Robert Pearson sat, leaning back in his chair, one arm stretching forgotten across his desk. The television was on, and while his eyes lingered in its direction, he felt a million miles away.
“As preparations for the memorial service continue in Cedarford, many are still questioning the President’s response to the tragedy which claimed the lives of more than three thousand men, women and children.”
He held a pen in his right hand, turning it this way and that, clicking the tip in and out–remnants of a nervous habit he’d picked up when he quit smoking five years before. He’d started smoking again in May, but hadn’t given up the pen.
“This was an attack which struck at the very foundations of this great nation of ours,” some pundit was saying. “It was an attack at the heart of America and today, one year later, we’re no closer to eradicating the threat of global terrorism.”
The images on the screen changed and Robert saw two photos, faces he recognized instantly.
“The President is expected to honor Agents Jack Frost and Peter Driscoll of the FBI, the brave men who gave their lives during the raid of the Al Qaeda hideout in Cedar Mills.”
Robert swallowed the lump in his throat.
“I don’t know why we’re honoring these people. They failed. They’re job–”
“What a bunch of BS. This terrorist cell wasn’t planning to detonate a dirty bomb in New Hampshire. They were hours away from moving it to a major metropolitan area–and then we’re not talking about thousands dead. We’re talking tens of thousands, maybe even millions-”
Robert heard a knock. “Deputy Director?”
He turned his head and saw Daniel Price standing in his doorway. He hoped he kept the distaste off his face. Robert took up the remote control and muted the television.
“Mr. Price. It’s always a pleasure.”
The President’s gopher smiled, an expression that made him look stupid and devious at the same time.
“Sir, I’m here to deliver an updated itinerary.”
Sure, Robert thought. That’s all you’re here for. You came all the way over here to hand me a single sheet of paper. He reached out his hand and Price crossed the distance between them.
“What’s the good word, Mr. Price?”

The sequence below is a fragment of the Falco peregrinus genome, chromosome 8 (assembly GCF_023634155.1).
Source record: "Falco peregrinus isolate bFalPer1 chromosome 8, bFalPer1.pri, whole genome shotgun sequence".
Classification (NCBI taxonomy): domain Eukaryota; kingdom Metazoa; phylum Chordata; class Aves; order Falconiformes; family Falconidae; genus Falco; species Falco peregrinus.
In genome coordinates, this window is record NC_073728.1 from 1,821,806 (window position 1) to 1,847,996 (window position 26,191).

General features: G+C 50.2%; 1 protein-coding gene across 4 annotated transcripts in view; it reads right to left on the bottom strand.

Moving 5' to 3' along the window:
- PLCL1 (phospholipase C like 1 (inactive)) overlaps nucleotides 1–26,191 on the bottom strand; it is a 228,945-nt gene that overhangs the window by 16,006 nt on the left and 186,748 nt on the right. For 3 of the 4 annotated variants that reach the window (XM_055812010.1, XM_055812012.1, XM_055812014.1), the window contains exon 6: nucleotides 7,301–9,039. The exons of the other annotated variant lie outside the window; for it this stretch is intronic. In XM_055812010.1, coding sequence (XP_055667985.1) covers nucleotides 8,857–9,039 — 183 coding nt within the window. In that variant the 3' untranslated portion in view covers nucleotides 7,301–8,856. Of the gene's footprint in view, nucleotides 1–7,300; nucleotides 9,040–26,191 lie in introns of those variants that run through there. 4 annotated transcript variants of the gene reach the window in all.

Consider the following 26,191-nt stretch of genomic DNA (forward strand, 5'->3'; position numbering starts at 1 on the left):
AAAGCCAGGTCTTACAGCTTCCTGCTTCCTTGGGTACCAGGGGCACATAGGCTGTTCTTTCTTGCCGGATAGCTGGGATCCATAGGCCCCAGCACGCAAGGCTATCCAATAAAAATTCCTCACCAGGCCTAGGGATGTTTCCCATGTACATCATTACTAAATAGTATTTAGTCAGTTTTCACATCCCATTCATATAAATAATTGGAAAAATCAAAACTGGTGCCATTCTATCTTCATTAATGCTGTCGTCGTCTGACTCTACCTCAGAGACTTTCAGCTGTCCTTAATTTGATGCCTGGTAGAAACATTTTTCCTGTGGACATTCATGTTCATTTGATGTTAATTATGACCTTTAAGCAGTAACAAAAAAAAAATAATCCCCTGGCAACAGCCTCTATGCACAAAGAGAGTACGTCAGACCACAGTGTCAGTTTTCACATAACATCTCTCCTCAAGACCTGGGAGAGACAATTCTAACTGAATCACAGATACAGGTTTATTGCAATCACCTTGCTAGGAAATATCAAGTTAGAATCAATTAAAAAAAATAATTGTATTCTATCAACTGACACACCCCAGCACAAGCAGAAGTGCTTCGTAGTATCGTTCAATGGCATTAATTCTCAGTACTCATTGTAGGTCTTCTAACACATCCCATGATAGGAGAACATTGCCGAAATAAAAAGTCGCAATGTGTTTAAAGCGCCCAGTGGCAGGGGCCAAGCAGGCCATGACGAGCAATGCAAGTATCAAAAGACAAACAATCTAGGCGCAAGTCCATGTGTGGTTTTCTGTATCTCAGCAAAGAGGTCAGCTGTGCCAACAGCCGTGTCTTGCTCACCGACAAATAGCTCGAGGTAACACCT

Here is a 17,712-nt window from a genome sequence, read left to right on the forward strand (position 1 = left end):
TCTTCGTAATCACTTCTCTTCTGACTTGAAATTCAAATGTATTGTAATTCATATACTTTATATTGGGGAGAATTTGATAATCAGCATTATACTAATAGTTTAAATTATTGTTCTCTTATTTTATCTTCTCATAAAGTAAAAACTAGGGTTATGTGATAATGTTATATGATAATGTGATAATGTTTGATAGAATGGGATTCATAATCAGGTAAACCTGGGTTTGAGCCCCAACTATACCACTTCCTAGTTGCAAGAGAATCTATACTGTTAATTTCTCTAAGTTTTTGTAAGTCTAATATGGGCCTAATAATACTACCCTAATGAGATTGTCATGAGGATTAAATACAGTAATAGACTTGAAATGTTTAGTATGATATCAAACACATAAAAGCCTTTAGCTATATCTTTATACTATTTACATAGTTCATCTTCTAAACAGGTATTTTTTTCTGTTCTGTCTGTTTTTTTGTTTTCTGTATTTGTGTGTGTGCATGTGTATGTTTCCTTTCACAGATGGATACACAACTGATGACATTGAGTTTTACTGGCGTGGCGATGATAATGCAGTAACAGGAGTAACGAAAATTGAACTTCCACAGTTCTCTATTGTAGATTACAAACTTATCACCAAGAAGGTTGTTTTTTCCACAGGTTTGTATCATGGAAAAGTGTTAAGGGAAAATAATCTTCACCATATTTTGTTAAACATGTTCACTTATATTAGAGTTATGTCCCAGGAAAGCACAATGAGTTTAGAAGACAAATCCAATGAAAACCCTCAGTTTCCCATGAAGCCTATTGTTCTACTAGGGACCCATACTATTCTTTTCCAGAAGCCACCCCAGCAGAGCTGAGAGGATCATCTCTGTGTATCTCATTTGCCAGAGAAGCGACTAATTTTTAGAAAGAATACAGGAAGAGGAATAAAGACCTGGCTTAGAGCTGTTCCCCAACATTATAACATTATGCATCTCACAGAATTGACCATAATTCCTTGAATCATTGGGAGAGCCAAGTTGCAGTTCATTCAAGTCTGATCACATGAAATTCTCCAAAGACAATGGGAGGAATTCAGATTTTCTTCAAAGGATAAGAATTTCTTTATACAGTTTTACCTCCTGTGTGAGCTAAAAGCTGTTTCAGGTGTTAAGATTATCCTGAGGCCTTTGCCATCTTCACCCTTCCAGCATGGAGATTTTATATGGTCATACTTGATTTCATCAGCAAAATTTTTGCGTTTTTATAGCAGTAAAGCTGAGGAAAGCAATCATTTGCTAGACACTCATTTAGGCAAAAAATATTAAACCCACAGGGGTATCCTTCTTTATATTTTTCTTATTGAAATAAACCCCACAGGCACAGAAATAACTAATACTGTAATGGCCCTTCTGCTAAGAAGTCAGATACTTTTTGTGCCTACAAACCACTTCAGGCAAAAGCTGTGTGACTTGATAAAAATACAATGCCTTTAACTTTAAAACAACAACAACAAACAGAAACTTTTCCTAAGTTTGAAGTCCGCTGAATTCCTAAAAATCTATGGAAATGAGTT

Robert took off his glasses and dropped them on the desk. He was probably imagining it, but his new desk just didn’t sound right. Nothing about his new office in Boston was right.
“There’s nothing else?”
Price didn’t exactly look uncomfortable, but his expression was close enough to amuse the Deputy Director. Robert knew he’d ruined some of the man’s fun, knew Price would have pulled the same routine as always: get half-way out the door, then turn around with an “oh yeah…”
“The President wanted me to let you know…after the election he intends to bring in the EU and China.”
Robert raised his eyebrows and leaned back in his chair again. He suddenly felt very old and very tired, but forced a smile in response. “I see.”
“We couldn’t keep them out of it forever,” Price said.
“No. We couldn’t.”
“He’ll also be creating a new task force, new administration.”
“That’s probably wise.”
Price shifted on his feet. Robert could almost taste the man’s frustration. The very first time he’d met him, Robert recognized Price for what he was: a weasel, attracted to power for the worst reasons. He liked his job because it gave him a front row seat to watch the powerful as they shit on the powerless.
Robert wasn’t reacting, wasn’t getting angry, and it was throwing the little bastard off his game.
“Well,” Price said. “I should be going.”
“Take care. Get some sleep. No need for us all to be burning the midnight oil.”
The weasel frowned and fidgeted with the seam of his pant leg as he stood. At last, and with what looked like a flash of anger, he turned and walked–stalked–out of the room.
Robert turned back to the television, not bothering to bring back the sound.
They were showing photos of the victims again.
“Only the pretty ones, though,” his wife had said during the first circus. Her cynicism had stung him then, but a year had convinced him she was right.